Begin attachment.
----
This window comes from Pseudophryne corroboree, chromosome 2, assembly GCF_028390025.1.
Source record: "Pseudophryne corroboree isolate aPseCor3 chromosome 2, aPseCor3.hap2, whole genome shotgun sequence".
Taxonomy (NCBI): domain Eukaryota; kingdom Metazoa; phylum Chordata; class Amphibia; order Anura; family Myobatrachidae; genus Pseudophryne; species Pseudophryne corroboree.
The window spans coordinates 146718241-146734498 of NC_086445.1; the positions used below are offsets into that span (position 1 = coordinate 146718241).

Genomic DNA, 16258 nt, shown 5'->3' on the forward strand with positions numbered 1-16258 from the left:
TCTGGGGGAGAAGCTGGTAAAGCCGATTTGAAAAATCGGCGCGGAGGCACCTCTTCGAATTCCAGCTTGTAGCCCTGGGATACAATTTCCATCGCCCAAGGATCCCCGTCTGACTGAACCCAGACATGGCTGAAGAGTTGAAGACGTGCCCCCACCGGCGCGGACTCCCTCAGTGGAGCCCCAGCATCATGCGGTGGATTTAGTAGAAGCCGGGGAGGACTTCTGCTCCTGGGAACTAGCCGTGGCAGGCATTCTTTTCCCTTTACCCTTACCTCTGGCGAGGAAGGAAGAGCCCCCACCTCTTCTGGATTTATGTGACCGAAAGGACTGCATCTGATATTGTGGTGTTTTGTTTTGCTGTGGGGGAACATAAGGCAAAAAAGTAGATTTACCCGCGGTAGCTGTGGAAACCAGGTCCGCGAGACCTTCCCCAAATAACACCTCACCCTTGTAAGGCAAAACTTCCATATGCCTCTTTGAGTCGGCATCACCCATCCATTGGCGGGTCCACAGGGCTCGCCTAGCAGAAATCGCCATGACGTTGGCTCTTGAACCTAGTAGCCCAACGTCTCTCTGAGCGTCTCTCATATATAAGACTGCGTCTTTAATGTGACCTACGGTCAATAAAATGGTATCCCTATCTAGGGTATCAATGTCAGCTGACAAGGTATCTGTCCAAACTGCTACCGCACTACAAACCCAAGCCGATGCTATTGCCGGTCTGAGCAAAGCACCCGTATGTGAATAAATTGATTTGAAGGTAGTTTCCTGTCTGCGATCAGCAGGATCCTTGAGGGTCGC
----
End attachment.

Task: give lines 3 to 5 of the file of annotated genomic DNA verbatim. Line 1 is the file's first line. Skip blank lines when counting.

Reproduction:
Taxonomy (NCBI): domain Eukaryota; kingdom Metazoa; phylum Chordata; class Amphibia; order Anura; family Myobatrachidae; genus Pseudophryne; species Pseudophryne corroboree.
The window spans coordinates 146718241-146734498 of NC_086445.1; the positions used below are offsets into that span (position 1 = coordinate 146718241).

Genomic DNA, 16258 nt, shown 5'->3' on the forward strand with positions numbered 1-16258 from the left: